Jump directly to the Content



Charismatic Character Clash

Journalist and pastor debate restoration for disgraced revivalist Todd Bentley.

After ducking scrutiny that followed the Lakeland Revival's abrupt end in August 2008, Todd Bentley resurfaced this month. The Canadian Pentecostal disappeared from the public eye in August after filing for separation from his wife. Issuing a statement through the pastor overseeing his restoration process, Bentley said he was "sorry for the hurt and confusion that my decisions have caused the body of Christ." He indicated that he was pursuing a return to ministry in order to "fulfill God's call on my life."

Bentley fell even faster than he had climbed to prominence in 2008. He became a viral sensation during a healing revival that ran 100 consecutive nights and attracted 30,000 visitors per week. His renown spread with reports of his unusual healing tactics and claims that he had raised 25 people from the dead, all over the phone. But the Florida-based event could not survive Bentley's divorce and mounting criticism. One critic, Charisma editor J. Lee Grady, faulted Bentley for sending the charismatic movement into a "tailspin." He quoted an anonymous Pentecostal evangelist who said, "I'm now convinced that a large segment of the charismatic church will follow the Antichrist when he shows up because they have no discernment."

Grady said he groaned when he learned from the March 9 statement what Bentley had done since August. After divorcing his wife, Shonnah, he married Jessa Hasbrook, a former intern. The statement provided no update on Bentley's ex-wife. Grady also found fault with how Bentley's ministry was characterized by Rick Joyner, who once counseled Jim Bakker and has taken Bentley under his wing.

From Grady's perspective, gifts trumped his character in Joyner's decision to aid Bentley's return to ministry. The ends seemed to justify the means. "From the time I first met him nearly ten years ago," Joyner said of Bentley, "I knew that he had an extraordinary purpose and a gift of faith for the miraculous that would be desperately needed in these times." He closed the statement with an appeal for funds to launch Fresh Fire USA, Bentley's new ministry, now headquartered at Joyner's church in South Carolina.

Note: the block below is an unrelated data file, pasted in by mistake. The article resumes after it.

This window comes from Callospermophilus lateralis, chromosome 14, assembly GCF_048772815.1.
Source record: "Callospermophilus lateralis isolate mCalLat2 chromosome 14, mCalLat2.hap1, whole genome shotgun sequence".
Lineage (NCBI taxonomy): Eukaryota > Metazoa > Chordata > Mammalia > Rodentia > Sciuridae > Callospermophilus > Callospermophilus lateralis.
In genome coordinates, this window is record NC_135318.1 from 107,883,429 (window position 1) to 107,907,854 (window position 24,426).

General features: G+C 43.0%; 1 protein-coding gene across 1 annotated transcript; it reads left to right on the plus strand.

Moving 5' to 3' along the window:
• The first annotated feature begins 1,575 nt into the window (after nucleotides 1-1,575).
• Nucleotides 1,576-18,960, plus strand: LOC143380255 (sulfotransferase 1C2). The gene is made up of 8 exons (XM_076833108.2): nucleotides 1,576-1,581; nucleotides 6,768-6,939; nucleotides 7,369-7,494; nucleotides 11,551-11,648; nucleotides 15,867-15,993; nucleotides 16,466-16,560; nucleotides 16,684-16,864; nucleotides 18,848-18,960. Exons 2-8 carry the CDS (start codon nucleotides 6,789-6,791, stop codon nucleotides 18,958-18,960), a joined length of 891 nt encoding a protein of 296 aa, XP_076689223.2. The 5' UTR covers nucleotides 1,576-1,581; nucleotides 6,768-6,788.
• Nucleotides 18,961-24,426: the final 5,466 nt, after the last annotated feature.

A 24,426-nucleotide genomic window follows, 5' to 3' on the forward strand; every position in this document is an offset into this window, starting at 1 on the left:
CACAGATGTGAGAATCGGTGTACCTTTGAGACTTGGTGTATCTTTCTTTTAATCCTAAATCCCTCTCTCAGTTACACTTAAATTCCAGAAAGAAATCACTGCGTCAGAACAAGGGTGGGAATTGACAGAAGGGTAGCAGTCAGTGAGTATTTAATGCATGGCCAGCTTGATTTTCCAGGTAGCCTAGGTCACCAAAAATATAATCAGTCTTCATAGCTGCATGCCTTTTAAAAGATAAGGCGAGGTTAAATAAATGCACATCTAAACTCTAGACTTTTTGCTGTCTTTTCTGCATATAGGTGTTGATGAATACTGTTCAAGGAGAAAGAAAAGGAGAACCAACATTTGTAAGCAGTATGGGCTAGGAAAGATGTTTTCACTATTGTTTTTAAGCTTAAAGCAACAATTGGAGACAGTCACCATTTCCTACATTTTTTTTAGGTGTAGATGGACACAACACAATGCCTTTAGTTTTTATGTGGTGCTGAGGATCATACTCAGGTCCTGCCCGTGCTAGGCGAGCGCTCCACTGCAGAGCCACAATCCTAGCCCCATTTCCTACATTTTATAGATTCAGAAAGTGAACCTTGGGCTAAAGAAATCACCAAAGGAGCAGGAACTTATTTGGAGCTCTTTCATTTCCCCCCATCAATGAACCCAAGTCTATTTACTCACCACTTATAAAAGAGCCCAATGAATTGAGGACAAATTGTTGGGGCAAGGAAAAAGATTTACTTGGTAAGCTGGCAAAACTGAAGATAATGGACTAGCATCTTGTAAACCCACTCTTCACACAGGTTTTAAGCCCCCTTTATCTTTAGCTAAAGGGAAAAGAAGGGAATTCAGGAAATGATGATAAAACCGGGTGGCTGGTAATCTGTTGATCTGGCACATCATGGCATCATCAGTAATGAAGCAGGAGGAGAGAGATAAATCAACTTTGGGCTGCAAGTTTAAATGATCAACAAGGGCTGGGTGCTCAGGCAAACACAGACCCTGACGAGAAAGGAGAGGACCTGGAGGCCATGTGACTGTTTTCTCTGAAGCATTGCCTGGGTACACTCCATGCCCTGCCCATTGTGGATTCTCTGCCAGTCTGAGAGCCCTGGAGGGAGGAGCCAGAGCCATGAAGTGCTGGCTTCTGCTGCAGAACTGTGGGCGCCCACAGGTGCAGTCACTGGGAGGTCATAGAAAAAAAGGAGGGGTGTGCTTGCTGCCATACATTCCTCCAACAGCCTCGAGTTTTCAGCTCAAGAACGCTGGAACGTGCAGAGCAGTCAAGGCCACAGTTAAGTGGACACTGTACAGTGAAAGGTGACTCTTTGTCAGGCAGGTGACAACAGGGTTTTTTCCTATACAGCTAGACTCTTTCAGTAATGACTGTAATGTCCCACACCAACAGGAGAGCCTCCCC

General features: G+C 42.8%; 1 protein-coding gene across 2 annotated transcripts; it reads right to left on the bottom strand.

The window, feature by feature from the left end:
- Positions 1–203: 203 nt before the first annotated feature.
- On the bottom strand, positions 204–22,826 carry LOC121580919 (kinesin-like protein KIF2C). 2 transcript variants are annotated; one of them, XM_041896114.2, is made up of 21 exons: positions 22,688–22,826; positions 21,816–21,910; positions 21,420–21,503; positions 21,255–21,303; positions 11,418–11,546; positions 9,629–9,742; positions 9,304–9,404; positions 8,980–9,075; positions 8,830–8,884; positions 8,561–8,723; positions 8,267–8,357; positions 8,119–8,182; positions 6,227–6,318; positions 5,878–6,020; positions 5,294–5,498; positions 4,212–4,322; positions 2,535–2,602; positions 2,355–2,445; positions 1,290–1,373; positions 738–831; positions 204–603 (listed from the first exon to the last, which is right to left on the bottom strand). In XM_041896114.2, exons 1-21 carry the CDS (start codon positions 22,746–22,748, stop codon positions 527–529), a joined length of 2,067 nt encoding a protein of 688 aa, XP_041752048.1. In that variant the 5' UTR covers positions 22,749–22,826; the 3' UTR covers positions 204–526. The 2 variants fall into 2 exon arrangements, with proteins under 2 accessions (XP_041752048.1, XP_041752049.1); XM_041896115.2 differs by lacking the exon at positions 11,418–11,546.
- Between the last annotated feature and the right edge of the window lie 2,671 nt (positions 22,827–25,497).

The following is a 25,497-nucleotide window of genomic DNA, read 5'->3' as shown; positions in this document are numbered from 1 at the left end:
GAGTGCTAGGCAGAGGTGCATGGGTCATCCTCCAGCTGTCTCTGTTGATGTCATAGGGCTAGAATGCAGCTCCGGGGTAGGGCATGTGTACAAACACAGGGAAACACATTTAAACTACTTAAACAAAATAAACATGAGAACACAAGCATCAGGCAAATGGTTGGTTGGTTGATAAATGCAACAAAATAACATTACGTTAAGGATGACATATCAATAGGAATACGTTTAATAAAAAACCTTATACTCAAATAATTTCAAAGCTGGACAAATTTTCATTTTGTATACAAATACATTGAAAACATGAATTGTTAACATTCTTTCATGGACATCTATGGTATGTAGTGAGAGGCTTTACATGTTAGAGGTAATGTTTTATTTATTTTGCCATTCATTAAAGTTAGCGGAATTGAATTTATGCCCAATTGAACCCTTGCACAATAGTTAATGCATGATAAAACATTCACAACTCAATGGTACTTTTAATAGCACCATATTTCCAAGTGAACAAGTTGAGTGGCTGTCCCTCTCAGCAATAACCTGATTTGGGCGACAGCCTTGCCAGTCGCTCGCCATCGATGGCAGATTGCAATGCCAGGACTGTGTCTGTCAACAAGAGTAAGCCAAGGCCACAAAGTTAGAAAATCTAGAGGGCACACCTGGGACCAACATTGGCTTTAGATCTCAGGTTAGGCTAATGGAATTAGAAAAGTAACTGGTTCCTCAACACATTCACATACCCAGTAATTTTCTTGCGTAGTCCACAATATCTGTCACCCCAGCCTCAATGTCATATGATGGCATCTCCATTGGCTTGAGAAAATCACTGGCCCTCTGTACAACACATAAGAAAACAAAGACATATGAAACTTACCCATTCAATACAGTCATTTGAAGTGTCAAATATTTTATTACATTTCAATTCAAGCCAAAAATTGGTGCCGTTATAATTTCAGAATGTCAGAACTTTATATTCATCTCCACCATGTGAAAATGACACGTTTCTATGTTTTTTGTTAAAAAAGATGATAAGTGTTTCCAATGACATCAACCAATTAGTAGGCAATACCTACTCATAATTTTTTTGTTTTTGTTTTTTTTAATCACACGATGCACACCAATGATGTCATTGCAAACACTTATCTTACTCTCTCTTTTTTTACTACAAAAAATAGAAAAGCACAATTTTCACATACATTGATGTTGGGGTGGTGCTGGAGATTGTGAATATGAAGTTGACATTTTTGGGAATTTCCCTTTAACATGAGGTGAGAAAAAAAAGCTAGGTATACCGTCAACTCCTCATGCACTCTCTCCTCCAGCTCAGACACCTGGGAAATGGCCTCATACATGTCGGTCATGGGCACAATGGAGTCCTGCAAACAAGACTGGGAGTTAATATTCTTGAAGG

"As we have been constantly reminded, the Lord had great patience with sinners, but He had none for the self-righteous," Joyner said, anticipating the inevitable criticism for his work with Bentley. "We're all here because He had mercy on us, and we know we still need it. However, we also know that true repentance and restoration can only come if we refuse to compromise the clear biblical standards for morality and integrity."

Joyner's argument hardly placated Grady. "What is most deplorable about this latest installment in the Bentley scandal is the lack of true remorse," Grady responded. He wondered how Bentley could accept responsibility for his share of the divorce and not repent of his decision to pursue the relationship with Hasbrook and marry her soon thereafter. And he asked why Bentley had not sought reconciliation with his first wife. Then Grady's argument escalated.

"Many Christians today have rejected biblical discipline and adopted a sweet, spineless love that cannot correct," Grady said. "Our grace is greasy. No matter what an offending brother does, we stroke him and pet him and nurse his wounds while we ignore the people he wounded. No matter how heinous his sin, we offer comforting platitudes because, after all, who are we to judge?"